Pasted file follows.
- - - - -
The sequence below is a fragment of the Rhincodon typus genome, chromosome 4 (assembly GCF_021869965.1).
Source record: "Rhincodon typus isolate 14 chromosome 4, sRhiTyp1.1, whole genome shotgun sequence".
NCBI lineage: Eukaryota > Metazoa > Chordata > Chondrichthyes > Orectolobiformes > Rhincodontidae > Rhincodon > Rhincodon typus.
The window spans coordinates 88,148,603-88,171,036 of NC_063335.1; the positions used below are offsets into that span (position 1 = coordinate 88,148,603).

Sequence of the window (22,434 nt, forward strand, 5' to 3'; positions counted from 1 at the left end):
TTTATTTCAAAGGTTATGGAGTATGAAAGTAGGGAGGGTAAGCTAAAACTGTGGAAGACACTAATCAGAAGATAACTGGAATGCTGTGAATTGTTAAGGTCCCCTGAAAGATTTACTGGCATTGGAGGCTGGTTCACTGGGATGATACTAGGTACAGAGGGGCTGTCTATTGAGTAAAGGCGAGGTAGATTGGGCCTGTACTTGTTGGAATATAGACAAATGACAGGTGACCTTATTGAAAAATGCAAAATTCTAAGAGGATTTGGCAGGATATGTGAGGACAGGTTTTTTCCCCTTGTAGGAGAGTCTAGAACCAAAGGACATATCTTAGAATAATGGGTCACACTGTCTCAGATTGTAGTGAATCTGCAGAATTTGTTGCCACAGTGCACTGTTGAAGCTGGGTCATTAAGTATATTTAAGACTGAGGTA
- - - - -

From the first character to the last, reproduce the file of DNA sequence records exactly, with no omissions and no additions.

The sequence below is a fragment of the Rhincodon typus genome, chromosome 4 (assembly GCF_021869965.1).
Source record: "Rhincodon typus isolate 14 chromosome 4, sRhiTyp1.1, whole genome shotgun sequence".
NCBI lineage: Eukaryota > Metazoa > Chordata > Chondrichthyes > Orectolobiformes > Rhincodontidae > Rhincodon > Rhincodon typus.
The window spans coordinates 88,148,603-88,171,036 of NC_063335.1; the positions used below are offsets into that span (position 1 = coordinate 88,148,603).

Sequence of the window (22,434 nt, forward strand, 5' to 3'; positions counted from 1 at the left end):
TTTATTTCAAAGGTTATGGAGTATGAAAGTAGGGAGGGTAAGCTAAAACTGTGGAAGACACTAATCAGAAGATAACTGGAATGCTGTGAATTGTTAAGGTCCCCTGAAAGATTTACTGGCATTGGAGGCTGGTTCACTGGGATGATACTAGGTACAGAGGGGCTGTCTATTGAGTAAAGGCGAGGTAGATTGGGCCTGTACTTGTTGGAATATAGACAAATGACAGGTGACCTTATTGAAAAATGCAAAATTCTAAGAGGATTTGGCAGGATATGTGAGGACAGGTTTTTTCCCCTTGTAGGAGAGTCTAGAACCAAAGGACATATCTTAGAATAATGGGTCACACTGTCTCAGATTGTAGTGAATCTGCAGAATTTGTTGCCACAGTGCACTGTTGAAGCTGGGTCATTAAGTATATTTAAGACTGAGGTA